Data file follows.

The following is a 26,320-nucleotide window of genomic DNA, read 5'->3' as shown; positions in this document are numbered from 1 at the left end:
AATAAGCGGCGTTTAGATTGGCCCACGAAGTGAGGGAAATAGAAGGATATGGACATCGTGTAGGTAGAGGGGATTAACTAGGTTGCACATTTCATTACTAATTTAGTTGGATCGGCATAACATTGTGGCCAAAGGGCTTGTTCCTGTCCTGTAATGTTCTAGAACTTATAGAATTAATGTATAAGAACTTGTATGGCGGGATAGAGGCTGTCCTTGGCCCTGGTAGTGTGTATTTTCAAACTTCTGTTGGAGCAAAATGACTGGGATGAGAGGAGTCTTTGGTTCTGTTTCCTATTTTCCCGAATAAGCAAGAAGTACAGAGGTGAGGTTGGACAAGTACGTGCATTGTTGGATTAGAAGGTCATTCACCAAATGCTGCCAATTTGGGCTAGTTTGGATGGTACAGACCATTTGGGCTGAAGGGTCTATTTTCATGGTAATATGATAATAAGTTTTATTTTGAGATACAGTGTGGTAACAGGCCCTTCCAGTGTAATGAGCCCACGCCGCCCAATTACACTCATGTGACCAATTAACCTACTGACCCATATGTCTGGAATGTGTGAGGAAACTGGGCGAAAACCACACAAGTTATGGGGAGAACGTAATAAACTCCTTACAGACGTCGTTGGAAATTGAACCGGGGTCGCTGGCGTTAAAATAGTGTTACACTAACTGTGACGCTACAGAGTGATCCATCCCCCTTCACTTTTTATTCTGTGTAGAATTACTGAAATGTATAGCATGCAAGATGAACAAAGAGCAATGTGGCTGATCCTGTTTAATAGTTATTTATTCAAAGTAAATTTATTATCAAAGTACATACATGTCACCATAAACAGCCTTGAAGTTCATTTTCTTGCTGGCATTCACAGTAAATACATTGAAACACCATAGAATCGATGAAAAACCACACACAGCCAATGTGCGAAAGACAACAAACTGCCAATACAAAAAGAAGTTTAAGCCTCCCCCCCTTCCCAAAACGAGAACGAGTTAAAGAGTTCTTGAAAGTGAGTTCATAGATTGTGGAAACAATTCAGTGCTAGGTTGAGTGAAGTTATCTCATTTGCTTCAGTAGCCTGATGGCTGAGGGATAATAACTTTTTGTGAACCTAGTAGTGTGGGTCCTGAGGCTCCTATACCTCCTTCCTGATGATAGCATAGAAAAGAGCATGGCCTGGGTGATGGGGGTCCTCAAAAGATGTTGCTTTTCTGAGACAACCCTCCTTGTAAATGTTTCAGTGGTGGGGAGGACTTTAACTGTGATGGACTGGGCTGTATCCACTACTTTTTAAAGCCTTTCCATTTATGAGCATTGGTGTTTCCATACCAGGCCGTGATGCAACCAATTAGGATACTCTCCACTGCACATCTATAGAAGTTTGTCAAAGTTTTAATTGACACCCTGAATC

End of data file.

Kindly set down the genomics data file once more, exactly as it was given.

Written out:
The following is a 26,320-nucleotide window of genomic DNA, read 5'->3' as shown; positions in this document are numbered from 1 at the left end:
AATAAGCGGCGTTTAGATTGGCCCACGAAGTGAGGGAAATAGAAGGATATGGACATCGTGTAGGTAGAGGGGATTAACTAGGTTGCACATTTCATTACTAATTTAGTTGGATCGGCATAACATTGTGGCCAAAGGGCTTGTTCCTGTCCTGTAATGTTCTAGAACTTATAGAATTAATGTATAAGAACTTGTATGGCGGGATAGAGGCTGTCCTTGGCCCTGGTAGTGTGTATTTTCAAACTTCTGTTGGAGCAAAATGACTGGGATGAGAGGAGTCTTTGGTTCTGTTTCCTATTTTCCCGAATAAGCAAGAAGTACAGAGGTGAGGTTGGACAAGTACGTGCATTGTTGGATTAGAAGGTCATTCACCAAATGCTGCCAATTTGGGCTAGTTTGGATGGTACAGACCATTTGGGCTGAAGGGTCTATTTTCATGGTAATATGATAATAAGTTTTATTTTGAGATACAGTGTGGTAACAGGCCCTTCCAGTGTAATGAGCCCACGCCGCCCAATTACACTCATGTGACCAATTAACCTACTGACCCATATGTCTGGAATGTGTGAGGAAACTGGGCGAAAACCACACAAGTTATGGGGAGAACGTAATAAACTCCTTACAGACGTCGTTGGAAATTGAACCGGGGTCGCTGGCGTTAAAATAGTGTTACACTAACTGTGACGCTACAGAGTGATCCATCCCCCTTCACTTTTTATTCTGTGTAGAATTACTGAAATGTATAGCATGCAAGATGAACAAAGAGCAATGTGGCTGATCCTGTTTAATAGTTATTTATTCAAAGTAAATTTATTATCAAAGTACATACATGTCACCATAAACAGCCTTGAAGTTCATTTTCTTGCTGGCATTCACAGTAAATACATTGAAACACCATAGAATCGATGAAAAACCACACACAGCCAATGTGCGAAAGACAACAAACTGCCAATACAAAAAGAAGTTTAAGCCTCCCCCCCTTCCCAAAACGAGAACGAGTTAAAGAGTTCTTGAAAGTGAGTTCATAGATTGTGGAAACAATTCAGTGCTAGGTTGAGTGAAGTTATCTCATTTGCTTCAGTAGCCTGATGGCTGAGGGATAATAACTTTTTGTGAACCTAGTAGTGTGGGTCCTGAGGCTCCTATACCTCCTTCCTGATGATAGCATAGAAAAGAGCATGGCCTGGGTGATGGGGGTCCTCAAAAGATGTTGCTTTTCTGAGACAACCCTCCTTGTAAATGTTTCAGTGGTGGGGAGGACTTTAACTGTGATGGACTGGGCTGTATCCACTACTTTTTAAAGCCTTTCCATTTATGAGCATTGGTGTTTCCATACCAGGCCGTGATGCAACCAATTAGGATACTCTCCACTGCACATCTATAGAAGTTTGTCAAAGTTTTAATTGACACCCTGAATC